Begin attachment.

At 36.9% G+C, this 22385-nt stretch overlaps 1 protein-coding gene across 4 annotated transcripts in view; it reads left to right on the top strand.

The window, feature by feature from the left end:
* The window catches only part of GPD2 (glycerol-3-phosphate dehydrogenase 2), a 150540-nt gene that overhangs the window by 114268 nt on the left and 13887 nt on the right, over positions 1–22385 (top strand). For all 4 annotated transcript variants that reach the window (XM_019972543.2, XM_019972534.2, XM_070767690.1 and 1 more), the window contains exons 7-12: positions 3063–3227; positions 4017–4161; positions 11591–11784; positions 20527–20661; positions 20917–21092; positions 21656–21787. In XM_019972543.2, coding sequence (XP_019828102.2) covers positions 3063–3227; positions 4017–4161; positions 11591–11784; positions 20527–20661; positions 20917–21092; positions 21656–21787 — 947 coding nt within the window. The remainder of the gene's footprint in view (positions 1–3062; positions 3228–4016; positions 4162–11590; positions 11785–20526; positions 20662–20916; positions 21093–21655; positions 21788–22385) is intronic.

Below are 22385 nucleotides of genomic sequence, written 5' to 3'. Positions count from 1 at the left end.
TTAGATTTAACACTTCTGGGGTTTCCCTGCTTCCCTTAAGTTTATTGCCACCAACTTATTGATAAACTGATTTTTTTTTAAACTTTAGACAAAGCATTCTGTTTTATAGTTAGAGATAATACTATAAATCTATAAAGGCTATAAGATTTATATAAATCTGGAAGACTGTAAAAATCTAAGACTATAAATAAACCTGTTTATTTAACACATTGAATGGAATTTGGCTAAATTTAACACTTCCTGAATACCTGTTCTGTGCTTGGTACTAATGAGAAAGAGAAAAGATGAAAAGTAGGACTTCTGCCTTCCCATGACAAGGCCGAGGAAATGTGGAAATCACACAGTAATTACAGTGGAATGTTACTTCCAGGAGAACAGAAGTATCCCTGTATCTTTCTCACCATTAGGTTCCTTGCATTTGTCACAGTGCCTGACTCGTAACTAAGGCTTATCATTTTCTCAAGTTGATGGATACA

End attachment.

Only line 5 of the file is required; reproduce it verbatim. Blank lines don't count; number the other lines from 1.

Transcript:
TTAGATTTAACACTTCTGGGGTTTCCCTGCTTCCCTTAAGTTTATTGCCACCAACTTATTGATAAACTGATTTTTTTTTAAACTTTAGACAAAGCATTCTGTTTTATAGTTAGAGATAATACTATAAATCTATAAAGGCTATAAGATTTATATAAATCTGGAAGACTGTAAAAATCTAAGACTATAAATAAACCTGTTTATTTAACACATTGAATGGAATTTGGCTAAATTTAACACTTCCTGAATACCTGTTCTGTGCTTGGTACTAATGAGAAAGAGAAAAGATGAAAAGTAGGACTTCTGCCTTCCCATGACAAGGCCGAGGAAATGTGGAAATCACACAGTAATTACAGTGGAATGTTACTTCCAGGAGAACAGAAGTATCCCTGTATCTTTCTCACCATTAGGTTCCTTGCATTTGTCACAGTGCCTGACTCGTAACTAAGGCTTATCATTTTCTCAAGTTGATGGATACA